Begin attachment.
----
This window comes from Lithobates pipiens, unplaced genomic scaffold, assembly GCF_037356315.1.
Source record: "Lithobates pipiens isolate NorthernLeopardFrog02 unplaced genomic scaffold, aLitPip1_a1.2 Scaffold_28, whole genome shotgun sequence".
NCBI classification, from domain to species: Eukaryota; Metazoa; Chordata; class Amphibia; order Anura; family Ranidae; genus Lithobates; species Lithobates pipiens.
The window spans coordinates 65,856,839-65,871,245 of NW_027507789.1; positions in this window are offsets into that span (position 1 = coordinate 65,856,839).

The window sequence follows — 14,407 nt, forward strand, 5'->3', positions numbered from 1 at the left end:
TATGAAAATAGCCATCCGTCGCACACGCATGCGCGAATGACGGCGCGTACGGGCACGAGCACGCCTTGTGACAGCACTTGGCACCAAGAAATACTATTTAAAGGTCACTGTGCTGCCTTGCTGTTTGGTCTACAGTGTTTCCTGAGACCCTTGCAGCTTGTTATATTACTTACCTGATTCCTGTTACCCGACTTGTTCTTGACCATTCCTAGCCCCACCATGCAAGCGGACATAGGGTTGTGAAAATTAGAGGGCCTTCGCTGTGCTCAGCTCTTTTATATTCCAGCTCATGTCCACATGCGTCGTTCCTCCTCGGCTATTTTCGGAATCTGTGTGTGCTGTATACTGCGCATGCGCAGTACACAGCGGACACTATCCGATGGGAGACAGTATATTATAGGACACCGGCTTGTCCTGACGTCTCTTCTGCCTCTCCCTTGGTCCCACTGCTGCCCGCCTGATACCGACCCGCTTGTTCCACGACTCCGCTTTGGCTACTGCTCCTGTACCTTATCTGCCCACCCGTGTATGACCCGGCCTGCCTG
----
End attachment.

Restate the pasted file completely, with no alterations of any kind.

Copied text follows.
This window comes from Lithobates pipiens, unplaced genomic scaffold, assembly GCF_037356315.1.
Source record: "Lithobates pipiens isolate NorthernLeopardFrog02 unplaced genomic scaffold, aLitPip1_a1.2 Scaffold_28, whole genome shotgun sequence".
NCBI classification, from domain to species: Eukaryota; Metazoa; Chordata; class Amphibia; order Anura; family Ranidae; genus Lithobates; species Lithobates pipiens.
The window spans coordinates 65,856,839-65,871,245 of NW_027507789.1; positions in this window are offsets into that span (position 1 = coordinate 65,856,839).

The window sequence follows — 14,407 nt, forward strand, 5'->3', positions numbered from 1 at the left end:
TATGAAAATAGCCATCCGTCGCACACGCATGCGCGAATGACGGCGCGTACGGGCACGAGCACGCCTTGTGACAGCACTTGGCACCAAGAAATACTATTTAAAGGTCACTGTGCTGCCTTGCTGTTTGGTCTACAGTGTTTCCTGAGACCCTTGCAGCTTGTTATATTACTTACCTGATTCCTGTTACCCGACTTGTTCTTGACCATTCCTAGCCCCACCATGCAAGCGGACATAGGGTTGTGAAAATTAGAGGGCCTTCGCTGTGCTCAGCTCTTTTATATTCCAGCTCATGTCCACATGCGTCGTTCCTCCTCGGCTATTTTCGGAATCTGTGTGTGCTGTATACTGCGCATGCGCAGTACACAGCGGACACTATCCGATGGGAGACAGTATATTATAGGACACCGGCTTGTCCTGACGTCTCTTCTGCCTCTCCCTTGGTCCCACTGCTGCCCGCCTGATACCGACCCGCTTGTTCCACGACTCCGCTTTGGCTACTGCTCCTGTACCTTATCTGCCCACCCGTGTATGACCCGGCCTGCCTG